Forbidden to See Us Scream in Tehran: Review

Year: 2021

Runtime: 18 minutes

Director/Writer: Farbod Ardebili

Actors: Mahadeseh Kharaman, Sarina Amiri, Babak Kamangir, Hoorsun Ashkan, Erfan Akbari, Reza Karimi

By Joan Amenn

Since 1979, Western style music, particularly rock and roll, has been banned in Iran. Iranian women are forbidden to sing or perform publicly. This view of Western music and a women’s role in Muslim society has recently been the subject of a humorous series, “We Are Lady Parts” which I reviewed here (https://intheirownleague.com/2021/07/11/review-we-are-lady-parts-season-1/) . While the series takes place in the UK and the main characters risk the disapproval of their families in their pursuit of musical freedom, “Forbidden to See Us Scream in Tehran” (2021) shows the peril Muslim women face in Iran if they do not toe the line in the patriarchal society.

Opening with two women passing each other in the street and one of them cautioning the other to cover her face gives a chilling sense of foreboding to the film. There is a feeling of impending doom as it becomes apparent that one of the women belongs to a rock band. Obviously, this clandestine lifestyle is dangerous for Shima (Mahadeseh Kharaman) and her band mates. To make matters worse, she has a little sister (Sarina Amiri) who is deaf, so putting herself at risk endangers her vulnerable family as well. Director Farbod Ardebili raises difficult questions about artistic freedom and personal loyalty that there are no easy answers for.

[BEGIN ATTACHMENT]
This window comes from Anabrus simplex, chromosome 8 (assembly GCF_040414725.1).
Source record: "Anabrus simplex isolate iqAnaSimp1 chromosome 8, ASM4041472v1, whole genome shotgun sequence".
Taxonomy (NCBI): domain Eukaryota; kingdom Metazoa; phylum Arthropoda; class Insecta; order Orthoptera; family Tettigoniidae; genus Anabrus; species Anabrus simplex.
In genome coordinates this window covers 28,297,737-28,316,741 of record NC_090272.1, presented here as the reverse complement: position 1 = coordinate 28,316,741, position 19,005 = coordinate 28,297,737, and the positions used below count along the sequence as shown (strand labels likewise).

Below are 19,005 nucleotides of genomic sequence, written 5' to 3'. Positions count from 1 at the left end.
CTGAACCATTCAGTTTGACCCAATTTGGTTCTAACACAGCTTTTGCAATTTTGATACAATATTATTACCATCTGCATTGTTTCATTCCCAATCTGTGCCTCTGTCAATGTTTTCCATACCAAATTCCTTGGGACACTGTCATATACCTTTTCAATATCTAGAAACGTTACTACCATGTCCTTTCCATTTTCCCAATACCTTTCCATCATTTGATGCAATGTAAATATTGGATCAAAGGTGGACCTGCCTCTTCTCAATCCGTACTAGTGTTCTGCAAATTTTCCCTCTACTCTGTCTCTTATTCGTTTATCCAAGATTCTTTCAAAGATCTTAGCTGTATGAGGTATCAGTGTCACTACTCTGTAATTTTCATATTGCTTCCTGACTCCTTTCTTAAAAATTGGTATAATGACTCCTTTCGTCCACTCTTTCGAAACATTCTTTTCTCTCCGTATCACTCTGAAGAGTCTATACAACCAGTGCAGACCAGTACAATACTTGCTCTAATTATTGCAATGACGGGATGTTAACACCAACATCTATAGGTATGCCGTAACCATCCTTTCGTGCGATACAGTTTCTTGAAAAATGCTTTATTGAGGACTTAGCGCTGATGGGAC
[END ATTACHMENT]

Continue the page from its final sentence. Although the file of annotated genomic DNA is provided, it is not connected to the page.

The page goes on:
In light of the recent evacuation in Afghanistan, “Forbidden to See Us Scream in Tehran” is a poignant reminder that not all who have the ability to leave the oppression they face will do so if that means they abandon those who they care about. And there are many who do not have that ability who desperately need assistance in immigrating from the peril of regimes that stifle their basic freedoms.

As brief as this film is, it is a powerful statement in support of women everywhere who struggle to be heard and seen when their own country demands their silence.  Look for it at your local film festivals and contact your local government representative urging them to support immigration reform. There is so much more to be done to help refugees who are screaming, if we just try harder to listen.

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